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Sophisticated system prevents self-fertilization in petunias

Science Daily - Thu, 08/01/2015 - 1:44pm
Plants use genetic mechanisms to prevent inbreeding by recognizing self and non-self pollen. Researchers have now found evidence that a group of 18 male proteins recognize 40 female proteins between them -- in contrast to one-to-one relationships studied to date. The self-recognition mechanism in petunia shows similarities to the immune defense in vertebrates. 
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Marine life in deep-sea canyon more varied than expected

Science Daily - Thu, 08/01/2015 - 1:44pm
Research into the sediment-dwelling marine life in deep-sea canyons may help to predict how marine ecosystems will respond to human disturbance of the ocean, such as deep-sea mining and trawling. By studying the density and composition of groups of small marine animals, such as; small crustaceans, bivalves and worms, within this highly disturbed environment, researchers have gained a better idea of how marine ecosystems may respond to disturbances created by human intervention.
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Researchers succeed in measuring the temperature at the heart of stars

Science Daily - Thu, 08/01/2015 - 1:44pm
Researchers have succeeded, for the first time, in measuring the temperature at the heart of certain stars, as well as dating them. In 1926, astrophysicist Sir Arthur Eddington wrote in his work The internal constitution of the stars: “At first sight it would seem that the deep interior of the Sun and stars is less accessible to scientific investigation than any other region of the universe. What appliance can pierce through the outer layers of a star and test the conditions within?” Nearly 90 years later, this question has now gained an answer, thanks to the work of a team of six astrophysicists who have managed to measure the temperature at the heart of specific stars and to estimate their age.
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Magic numbers of quantum matter revealed by cold atoms

Science Daily - Thu, 08/01/2015 - 1:44pm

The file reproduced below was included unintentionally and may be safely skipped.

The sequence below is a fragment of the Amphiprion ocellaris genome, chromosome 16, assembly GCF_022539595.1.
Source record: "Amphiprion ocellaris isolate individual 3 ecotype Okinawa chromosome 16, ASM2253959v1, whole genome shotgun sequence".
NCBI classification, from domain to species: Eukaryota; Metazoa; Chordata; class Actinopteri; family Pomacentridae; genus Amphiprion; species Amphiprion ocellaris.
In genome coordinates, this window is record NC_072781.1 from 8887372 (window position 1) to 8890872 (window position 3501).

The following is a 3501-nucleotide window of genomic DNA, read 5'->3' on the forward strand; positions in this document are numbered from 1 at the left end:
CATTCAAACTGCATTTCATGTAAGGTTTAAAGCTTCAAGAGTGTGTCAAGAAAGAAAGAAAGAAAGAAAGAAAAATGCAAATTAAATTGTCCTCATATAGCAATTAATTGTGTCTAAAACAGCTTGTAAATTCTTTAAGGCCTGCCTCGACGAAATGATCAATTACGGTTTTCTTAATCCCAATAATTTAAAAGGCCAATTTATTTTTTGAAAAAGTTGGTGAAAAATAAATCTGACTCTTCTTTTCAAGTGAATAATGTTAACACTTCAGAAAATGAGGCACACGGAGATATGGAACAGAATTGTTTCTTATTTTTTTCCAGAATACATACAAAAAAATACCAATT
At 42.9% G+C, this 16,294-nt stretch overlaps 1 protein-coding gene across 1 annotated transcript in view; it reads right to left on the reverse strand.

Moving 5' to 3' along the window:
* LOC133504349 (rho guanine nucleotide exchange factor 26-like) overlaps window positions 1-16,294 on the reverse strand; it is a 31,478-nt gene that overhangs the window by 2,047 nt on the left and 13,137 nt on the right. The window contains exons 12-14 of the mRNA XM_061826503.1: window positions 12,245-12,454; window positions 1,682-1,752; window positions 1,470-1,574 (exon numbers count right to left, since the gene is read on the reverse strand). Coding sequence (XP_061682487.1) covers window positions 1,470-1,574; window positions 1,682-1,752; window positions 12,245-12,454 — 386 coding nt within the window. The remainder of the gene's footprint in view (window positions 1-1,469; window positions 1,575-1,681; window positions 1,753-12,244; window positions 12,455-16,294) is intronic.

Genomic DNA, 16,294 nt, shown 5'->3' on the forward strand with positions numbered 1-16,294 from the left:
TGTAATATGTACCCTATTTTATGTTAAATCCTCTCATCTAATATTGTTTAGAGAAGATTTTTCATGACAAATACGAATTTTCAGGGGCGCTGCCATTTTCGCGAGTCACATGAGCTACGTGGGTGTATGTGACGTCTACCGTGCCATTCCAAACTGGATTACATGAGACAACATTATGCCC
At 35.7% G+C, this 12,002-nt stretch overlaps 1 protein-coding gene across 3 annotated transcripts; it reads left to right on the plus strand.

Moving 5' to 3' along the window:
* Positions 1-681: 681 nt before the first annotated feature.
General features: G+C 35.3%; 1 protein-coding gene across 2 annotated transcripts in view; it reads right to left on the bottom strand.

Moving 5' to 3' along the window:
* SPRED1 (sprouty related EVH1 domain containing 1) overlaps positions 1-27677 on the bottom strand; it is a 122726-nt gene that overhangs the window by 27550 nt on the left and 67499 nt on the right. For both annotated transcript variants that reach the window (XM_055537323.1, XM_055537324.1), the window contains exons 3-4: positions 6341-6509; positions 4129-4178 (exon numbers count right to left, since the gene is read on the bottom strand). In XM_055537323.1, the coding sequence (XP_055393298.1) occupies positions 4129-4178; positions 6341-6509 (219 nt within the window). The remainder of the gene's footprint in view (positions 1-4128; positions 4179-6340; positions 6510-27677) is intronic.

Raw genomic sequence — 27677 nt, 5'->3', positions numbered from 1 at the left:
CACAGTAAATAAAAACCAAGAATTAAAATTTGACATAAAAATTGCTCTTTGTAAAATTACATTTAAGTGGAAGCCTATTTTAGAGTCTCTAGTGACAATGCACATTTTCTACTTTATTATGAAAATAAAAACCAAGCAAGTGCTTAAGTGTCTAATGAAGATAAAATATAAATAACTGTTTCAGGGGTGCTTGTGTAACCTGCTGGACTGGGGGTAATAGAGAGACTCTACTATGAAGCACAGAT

Topology, a branch of mathematics classifying geometric objects, has been exploited by physicists to predict and describe unusual quantum phases: the topological states of matter. These intriguing phases, generally accessible at very low temperature, exhibit unique conductivity properties which are particularly robust against external perturbations, suggesting promising technological applications. The great stability of topological states relies on a set of magic integers, the so-called Chern numbers, which remain immune to defects and deformations. For the first time scientists have succeeded in measuring the topological Chern number in a non-electronic system with high precision.
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Suitcase laboratory developed for rapid detection of the Ebola virus

Science Daily - Thu, 08/01/2015 - 1:44pm
No electricity, no reliable cold chain, no diagnostic equipment available -- scientists in field laboratories who diagnose and deal with Ebola infections often work under challenging conditions. Researchers have now developed Diagnostics-in-a-Suitcase, which contains all reagents and equipment to detect the Ebola virus within 15 minutes at point-of-need. They report that the new method is 6 to 10 times faster than the current techniques with equal sensitivity.
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How plankton survives typhoons

Science Daily - Thu, 08/01/2015 - 1:44pm
It is no secret that typhoons are capable of churning the seas and wreaking destruction. But it is tough to examine what exactly happens during a typhoon, particularly in the ocean. An underwater observatory has now been created to monitor what happens in the ocean over long periods of time, specifically observing what happens to plankton during a typhoon.
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Researchers work to counter a new class of coffee shop hackers

Science Daily - Thu, 08/01/2015 - 1:37pm
If you’re sitting in a coffee shop, tapping away on your laptop, feeling safe from hackers because you didn’t connect to the shop’s wifi, think again. Hackers may be able to see what you’re doing just by analyzing the low-power electronic signals your laptop emits even when it’s not connected.
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New recommendation for cervical cancer screening, using HPV test alone

Science Daily - Thu, 08/01/2015 - 1:37pm
HPV testing alone is an effective alternative to current cervical cancer screening methods that use a Pap smear, or Pap smear-plus HPV test, according to new new interim guidance written by a group of cervical cancer screening experts.
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New study findings help physicians and patients determine prostate cancer risk

Science Daily - Thu, 08/01/2015 - 1:37pm
Looking at whether a man’s uncles and great-grandparents, among other second- and third-degree relatives, had prostate cancer could be as important as looking at whether his father had prostate cancer. A more complete family history would give physicians a new tool to decide whether or not a PSA test was appropriate, experts say.